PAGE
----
Not All Your Good Ideas Work Out, Ass Pennies Edition
That happens to me all the time when I’m working on the blog, except for the “great” part.
If you flip back through the archives you’ll notice that the majority of MA101 posts are based around some sort of inconsistency or disconnect in perceptions: we’re upset when the Navy kills dolphins even though their job involves killing people, showing off how smart you are by reminding people that we really became independent on the 2nd of July just shows off your ignorance, and so on.
A good chunk of the content here could be boiled down to that one-sentence summary of contradiction. (But it’s funnier when I draw it out, I swear.) So I keep an eye out for entertaining little quirks of modern life that can be expanded into a tiny made-you-think moment.
Trouble is, sometimes they don’t work.
Case in point: a while back I did some writing on body language and non-verbal communication. There’s a lot of pop-sciency books on it out there, more heavy on the pop than on the science, and most of them are marketed toward business-and-finance types. After a while of that (and it helped that I was also working at the state capitol at the time) you start to notice the occasional person who’s always in the “dominant male” sorts of posture, always gives the “upper hand” handshake that forces your palm to turn up; always positions his chair so that people are looking at him.
(There’s probably the occasional woman doing their equivalent, but all the books I slogged through were male-specific, and most people still have sharply gendered takes on body language. So I missed any lady-signals.)
The humor in it is that as soon as you’ve read a couple of those mostly-bullshit books you can see when other people are doing it. It’s not like they’re subtle cues. You have to move a touch unnaturally to always be Mr. Alpha Male.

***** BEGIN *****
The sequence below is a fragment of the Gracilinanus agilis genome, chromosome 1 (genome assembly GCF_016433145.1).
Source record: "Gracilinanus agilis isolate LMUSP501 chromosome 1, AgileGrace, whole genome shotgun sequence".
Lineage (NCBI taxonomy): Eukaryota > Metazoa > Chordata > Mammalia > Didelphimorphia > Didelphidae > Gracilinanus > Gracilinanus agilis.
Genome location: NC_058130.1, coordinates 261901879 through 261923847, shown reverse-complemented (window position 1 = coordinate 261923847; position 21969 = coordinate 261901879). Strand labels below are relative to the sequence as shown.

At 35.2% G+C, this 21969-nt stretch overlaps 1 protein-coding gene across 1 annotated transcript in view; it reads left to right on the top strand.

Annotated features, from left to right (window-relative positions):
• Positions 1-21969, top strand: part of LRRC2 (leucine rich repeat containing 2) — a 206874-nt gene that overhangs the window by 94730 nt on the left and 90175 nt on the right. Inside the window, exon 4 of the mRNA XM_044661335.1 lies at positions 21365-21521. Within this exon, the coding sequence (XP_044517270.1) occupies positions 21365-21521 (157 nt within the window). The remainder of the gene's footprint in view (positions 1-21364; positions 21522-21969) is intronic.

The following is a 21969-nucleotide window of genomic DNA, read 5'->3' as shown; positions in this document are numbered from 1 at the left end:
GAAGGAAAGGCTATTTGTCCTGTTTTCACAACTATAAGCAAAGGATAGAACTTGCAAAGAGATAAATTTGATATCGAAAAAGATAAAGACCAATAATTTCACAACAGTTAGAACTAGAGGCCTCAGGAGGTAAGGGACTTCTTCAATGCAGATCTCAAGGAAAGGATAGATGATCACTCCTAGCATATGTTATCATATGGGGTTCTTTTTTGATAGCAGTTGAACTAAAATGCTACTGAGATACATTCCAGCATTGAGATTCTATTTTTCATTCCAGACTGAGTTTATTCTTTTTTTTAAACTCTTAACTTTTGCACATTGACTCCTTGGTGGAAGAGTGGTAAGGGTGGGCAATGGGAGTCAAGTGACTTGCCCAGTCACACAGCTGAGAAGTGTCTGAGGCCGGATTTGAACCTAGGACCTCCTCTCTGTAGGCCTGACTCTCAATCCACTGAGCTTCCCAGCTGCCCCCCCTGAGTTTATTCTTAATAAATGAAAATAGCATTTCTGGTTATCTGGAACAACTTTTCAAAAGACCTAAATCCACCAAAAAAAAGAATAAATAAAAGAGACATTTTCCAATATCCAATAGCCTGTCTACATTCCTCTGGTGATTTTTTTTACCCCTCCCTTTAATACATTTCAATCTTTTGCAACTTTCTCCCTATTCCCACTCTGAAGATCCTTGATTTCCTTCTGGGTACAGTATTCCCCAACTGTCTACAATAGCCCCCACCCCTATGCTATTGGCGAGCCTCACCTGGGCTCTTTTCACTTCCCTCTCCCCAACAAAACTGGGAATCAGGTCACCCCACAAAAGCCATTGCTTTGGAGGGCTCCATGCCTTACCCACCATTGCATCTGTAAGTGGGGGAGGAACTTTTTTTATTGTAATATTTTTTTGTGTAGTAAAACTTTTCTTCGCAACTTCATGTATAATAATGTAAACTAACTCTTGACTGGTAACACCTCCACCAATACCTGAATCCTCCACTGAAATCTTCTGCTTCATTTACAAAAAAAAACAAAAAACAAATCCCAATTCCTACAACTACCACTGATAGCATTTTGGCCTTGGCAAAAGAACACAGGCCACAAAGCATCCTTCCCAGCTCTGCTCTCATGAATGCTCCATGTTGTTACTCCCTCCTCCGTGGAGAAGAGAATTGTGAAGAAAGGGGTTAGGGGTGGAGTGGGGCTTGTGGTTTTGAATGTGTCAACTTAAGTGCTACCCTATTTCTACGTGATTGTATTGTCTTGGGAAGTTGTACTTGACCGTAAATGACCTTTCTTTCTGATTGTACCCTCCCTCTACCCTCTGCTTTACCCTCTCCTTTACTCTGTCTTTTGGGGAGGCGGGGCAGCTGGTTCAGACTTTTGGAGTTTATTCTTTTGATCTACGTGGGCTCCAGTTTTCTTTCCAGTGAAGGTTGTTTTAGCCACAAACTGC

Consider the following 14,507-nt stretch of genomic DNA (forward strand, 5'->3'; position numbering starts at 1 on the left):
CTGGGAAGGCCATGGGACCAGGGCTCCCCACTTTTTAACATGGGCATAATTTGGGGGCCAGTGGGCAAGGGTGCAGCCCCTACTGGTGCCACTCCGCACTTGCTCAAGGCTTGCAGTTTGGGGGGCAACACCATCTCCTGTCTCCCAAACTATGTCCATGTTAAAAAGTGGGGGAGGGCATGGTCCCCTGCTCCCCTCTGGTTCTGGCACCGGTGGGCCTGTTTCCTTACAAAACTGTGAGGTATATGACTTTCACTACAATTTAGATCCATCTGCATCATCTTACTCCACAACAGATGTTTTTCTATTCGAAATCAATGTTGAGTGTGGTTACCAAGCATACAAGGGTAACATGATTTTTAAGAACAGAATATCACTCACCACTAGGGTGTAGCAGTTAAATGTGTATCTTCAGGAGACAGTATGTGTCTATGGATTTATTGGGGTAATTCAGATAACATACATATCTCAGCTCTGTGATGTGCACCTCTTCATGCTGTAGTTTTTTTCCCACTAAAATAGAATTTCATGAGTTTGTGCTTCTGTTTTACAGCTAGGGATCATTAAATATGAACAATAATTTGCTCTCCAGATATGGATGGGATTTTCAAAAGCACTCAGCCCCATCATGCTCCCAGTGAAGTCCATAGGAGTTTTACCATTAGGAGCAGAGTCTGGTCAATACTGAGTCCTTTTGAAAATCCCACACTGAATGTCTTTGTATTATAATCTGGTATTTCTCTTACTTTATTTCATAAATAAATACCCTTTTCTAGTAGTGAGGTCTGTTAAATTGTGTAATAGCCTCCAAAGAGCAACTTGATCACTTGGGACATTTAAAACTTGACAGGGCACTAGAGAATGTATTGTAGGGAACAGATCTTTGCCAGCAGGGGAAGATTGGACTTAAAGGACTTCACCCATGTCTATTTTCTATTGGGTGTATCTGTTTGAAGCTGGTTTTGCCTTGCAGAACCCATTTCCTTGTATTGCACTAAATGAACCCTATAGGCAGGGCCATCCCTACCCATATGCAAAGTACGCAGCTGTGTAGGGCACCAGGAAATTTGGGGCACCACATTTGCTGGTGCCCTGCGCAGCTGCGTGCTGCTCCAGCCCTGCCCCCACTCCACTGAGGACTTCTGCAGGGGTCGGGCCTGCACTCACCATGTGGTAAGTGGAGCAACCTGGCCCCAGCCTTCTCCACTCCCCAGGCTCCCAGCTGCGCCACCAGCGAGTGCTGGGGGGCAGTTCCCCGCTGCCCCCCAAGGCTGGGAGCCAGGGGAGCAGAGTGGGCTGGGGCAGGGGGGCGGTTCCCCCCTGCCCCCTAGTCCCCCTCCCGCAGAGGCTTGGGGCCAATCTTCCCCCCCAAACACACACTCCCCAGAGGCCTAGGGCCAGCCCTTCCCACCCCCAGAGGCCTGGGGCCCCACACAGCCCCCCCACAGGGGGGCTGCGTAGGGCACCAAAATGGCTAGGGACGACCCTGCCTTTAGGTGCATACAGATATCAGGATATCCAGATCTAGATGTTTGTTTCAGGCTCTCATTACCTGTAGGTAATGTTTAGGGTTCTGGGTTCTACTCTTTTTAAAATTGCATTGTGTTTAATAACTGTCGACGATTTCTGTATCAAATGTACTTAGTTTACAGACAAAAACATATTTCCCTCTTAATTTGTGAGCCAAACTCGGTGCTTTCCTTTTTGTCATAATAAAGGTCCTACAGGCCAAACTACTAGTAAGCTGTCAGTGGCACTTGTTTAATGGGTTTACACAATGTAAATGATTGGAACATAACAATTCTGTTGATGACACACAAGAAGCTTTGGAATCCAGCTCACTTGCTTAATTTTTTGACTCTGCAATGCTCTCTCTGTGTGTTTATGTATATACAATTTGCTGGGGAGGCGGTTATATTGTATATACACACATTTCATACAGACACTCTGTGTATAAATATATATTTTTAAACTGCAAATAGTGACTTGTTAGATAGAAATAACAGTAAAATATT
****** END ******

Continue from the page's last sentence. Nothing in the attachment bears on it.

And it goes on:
So that got me to thinking about that old ass pennies sketch from the late 90s. You remember that one? It was about a businessman who spent pennies that had been in his ass for confidence, so that when he met other execs he knew that they’d handled something from his ass and he’d never touched anything from theirs. Crude premise, great sketch:
Trouble was, I’d remembered it wrong. I wanted to unpack (no pun intended) the problem with the theory, thinking in my head that it was about inserting rolls of pennies into your ass. The problem with that strategy is obvious with a moment’s thought: only the top and bottom pennies on the roll are actually touching the insides of your ass, with the rest sheltered by the wrapper. And two cents of ass pennies for fifty cents of anal discomfort just seems like a bad trade.
Turns out he never mentions rolls in the sketch. In fact he specifically says “one at a time, of course.” So there goes my premise.
I suppose I could take apart the math behind $30 in pennies per day and what those 3,000 insertions would do to your anus (to say nothing of how many you’d lose further up your digestive tract), but at that point it’s just nit-picking. Exaggeration is part of comedy; literalists are not fun to go to sketch shows with. You have to let the $30 pennies in your asshole kind of jokes slide.
So anyway, great (or at least vaguely useful for the blog) ideas that sometimes don’t work out. Kind of makes you want to just run the stories and not do the research, doesn’t it?
And thus was the tabloid press born, I suppose. I was born too late.